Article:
**0**

###
#1
Members - Reputation: **164**

Posted 13 November 2012 - 09:02 PM

I am working on a game at the moment, a 2D driving game in C using SDL2 (just pretend I'm using SDL if you aren't familiar with SDL2). At the beginning of the game, it generates a world by creating and connecting nodes in a way that resembles (kind of) roads and intersections. For testing, I am drawing a line between connected nodes, however, nobody wants to drive around on thin black lines, we want to drive on roads. So, I created an image or a road segment.

What I want to do it draw that image along the lines connecting the nodes. There are many lines, so I want to only draw images on the segments which intersect the view. I've been pondering this issue for some time, and I just can't think of an efficient solution, only brute force solutions, which would involve lots of math happening each step, which will be certain to slow things down. So far I haven't actually tried to implement anything yet since the few ideas I have suck.

Any ideas?

Question summary:

if I have a line from node[0].coord to node[1].coord how can I determine the correct places to draw a series of images on top of the line such that the entire line is covered and images touch each other at the ends? (image is only about 64x64, but line will be at least 500 pixels long)

###
#2
Members - Reputation: **982**

Posted 13 November 2012 - 09:38 PM

The standard/obvious thing to do would be to convert your line segments to quads ahead of time, store them in some kind of spatial data structure (e.g., quad- or KD- tree, regular grid, or just arrays sorted by x and y position), do a conservative cull against your view box, and then and draw what's left with hardware texture mapping if available.

The line-segment--to-quad math, by the way, is pretty cheap. If you have a line from p1 to p2, then the tangent to the line is T=normalize(p2-p1), and the normal is N=J T, where J is the 90-degree rotation matrix (it exchanges the x and y coordinates and flips the sign of one). Then, if the road width is w, and if we define an "offset vector" by d = 0.5 w N, then you can just write the vertices as p1 + d, p1 - d, p2 + d, and p2 - d.

Back to spatial data structures: The only other thing that springs to mind is to exploit temporal coherence and the fact that your world is a graph, by storing neighbor/linkage information in the line segments, maintaining a list of the edges currently intersecting the edge of the view box, and, each frame, only doing intersection tests with those edges and their neighbors, to determine which of these line segments are entering or leaving the view. The assumption this would make is that you can never move more than the length of an edge in a frame. This is probably the fastest method, but also the least flexible, and, since you could probably get away with brute-forcing this, I can't really recommend it, even if it is the most amusing.

###
#3
Members - Reputation: **164**

Posted 14 November 2012 - 11:28 PM

I have a suspicion that anything reasonable that you do will be plenty fast enough.

The standard/obvious thing to do would be to convert your line segments to quads ahead of time, store them in some kind of spatial data structure (e.g., quad- or KD- tree, regular grid, or just arrays sorted by x and y position), do a conservative cull against your view box, and then and draw what's left with hardware texture mapping if available.

The line-segment--to-quad math, by the way, is pretty cheap. If you have a line from p1 to p2, then the tangent to the line is T=normalize(p2-p1), and the normal is N=J T, where J is the 90-degree rotation matrix (it exchanges the x and y coordinates and flips the sign of one). Then, if the road width is w, and if we define an "offset vector" by d = 0.5 w N, then you can just write the vertices as p1 + d, p1 - d, p2 + d, and p2 - d.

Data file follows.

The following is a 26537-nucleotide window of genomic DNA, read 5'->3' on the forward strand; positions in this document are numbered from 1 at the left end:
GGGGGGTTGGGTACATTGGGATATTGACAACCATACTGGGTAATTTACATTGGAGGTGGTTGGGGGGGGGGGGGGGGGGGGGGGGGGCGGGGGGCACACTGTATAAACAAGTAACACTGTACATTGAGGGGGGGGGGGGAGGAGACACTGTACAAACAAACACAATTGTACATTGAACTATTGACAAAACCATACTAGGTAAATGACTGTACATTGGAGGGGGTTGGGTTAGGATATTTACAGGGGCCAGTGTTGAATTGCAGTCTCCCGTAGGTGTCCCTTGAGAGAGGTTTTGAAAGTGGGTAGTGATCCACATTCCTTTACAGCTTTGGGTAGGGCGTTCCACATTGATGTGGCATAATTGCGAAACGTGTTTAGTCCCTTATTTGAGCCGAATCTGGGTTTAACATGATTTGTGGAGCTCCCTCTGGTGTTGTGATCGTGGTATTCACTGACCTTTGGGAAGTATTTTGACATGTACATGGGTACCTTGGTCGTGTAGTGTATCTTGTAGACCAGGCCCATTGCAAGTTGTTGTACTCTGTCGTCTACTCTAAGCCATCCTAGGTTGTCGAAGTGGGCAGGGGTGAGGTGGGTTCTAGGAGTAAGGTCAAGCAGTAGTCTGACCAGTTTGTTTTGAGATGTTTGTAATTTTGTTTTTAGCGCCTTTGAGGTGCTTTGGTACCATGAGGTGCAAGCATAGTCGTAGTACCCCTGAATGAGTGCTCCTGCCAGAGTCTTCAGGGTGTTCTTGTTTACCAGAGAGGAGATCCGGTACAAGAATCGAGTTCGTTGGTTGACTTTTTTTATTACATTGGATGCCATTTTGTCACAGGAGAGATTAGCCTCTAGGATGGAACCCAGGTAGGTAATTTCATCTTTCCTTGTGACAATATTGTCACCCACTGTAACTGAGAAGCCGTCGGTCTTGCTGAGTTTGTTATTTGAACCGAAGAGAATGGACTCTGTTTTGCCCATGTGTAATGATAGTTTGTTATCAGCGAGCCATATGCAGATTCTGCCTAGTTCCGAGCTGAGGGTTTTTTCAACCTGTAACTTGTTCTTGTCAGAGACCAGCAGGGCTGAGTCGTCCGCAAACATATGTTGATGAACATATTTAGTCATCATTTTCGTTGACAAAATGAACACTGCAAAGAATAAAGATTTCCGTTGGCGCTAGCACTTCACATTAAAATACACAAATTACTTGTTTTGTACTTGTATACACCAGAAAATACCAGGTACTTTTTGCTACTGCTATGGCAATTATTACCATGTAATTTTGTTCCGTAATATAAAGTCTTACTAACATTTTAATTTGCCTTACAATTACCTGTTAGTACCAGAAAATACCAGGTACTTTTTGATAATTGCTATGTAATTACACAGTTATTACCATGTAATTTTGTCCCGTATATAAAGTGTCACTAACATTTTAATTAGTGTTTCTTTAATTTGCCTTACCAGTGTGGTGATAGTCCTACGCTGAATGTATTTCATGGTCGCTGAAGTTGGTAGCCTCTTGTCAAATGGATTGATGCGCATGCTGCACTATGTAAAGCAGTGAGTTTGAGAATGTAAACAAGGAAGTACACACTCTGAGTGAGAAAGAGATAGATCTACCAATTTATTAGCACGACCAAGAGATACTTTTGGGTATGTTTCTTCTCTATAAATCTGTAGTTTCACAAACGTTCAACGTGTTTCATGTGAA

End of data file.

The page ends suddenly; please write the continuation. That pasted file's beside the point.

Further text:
Great thanks, that was pretty much exactly what I wanted to hear.

Basically all I need to do is store normal or offset vectors in the node structure along with the node links. Seems easy enough. I'll try to get something implemented on the subway on the way to work :-P.

Back to spatial data structures: The only other thing that springs to mind is to exploit temporal coherence and the fact that your world is a graph, by storing neighbor/linkage information in the line segments, maintaining a list of the edges currently intersecting the edge of the view box, and, each frame, only doing intersection tests with those edges and their neighbors, to determine which of these line segments are entering or leaving the view. The assumption this would make is that you can never move more than the length of an edge in a frame. This is probably the fastest method, but also the least flexible, and, since you could probably get away with brute-forcing this, I can't really recommend it, even if it is the most amusing.

I considered something like that. However, there might be some problems with that approach which could be difficult to overcome, such as if a non-neighboring line crossed a line which is in view. That shouldn't happen much, but I know it will happen sometimes. However, I'm sure it is safe to assume that the user will never move farther than the length of an edge in one step, the edges should be much much longer than the players top speed or else the game wont be much fun.

I'll see what I can do and let you know what happens. thanks

###
#4
Members - Reputation: **164**

Posted 29 November 2012 - 10:01 PM

The biggest issue now is the speed. I went with the brute force method, checking each image to see if it is in the view and only drawing those that are close enough, and that actually keeps it running at a reasonable speed, although in my mind I know its an absurd number of comparisons per step ( I have 2000 nodes, each with up to 4 links ). I have some ideas to optimize that though.

So basically I want to say that your suggestion worked for me, thank you.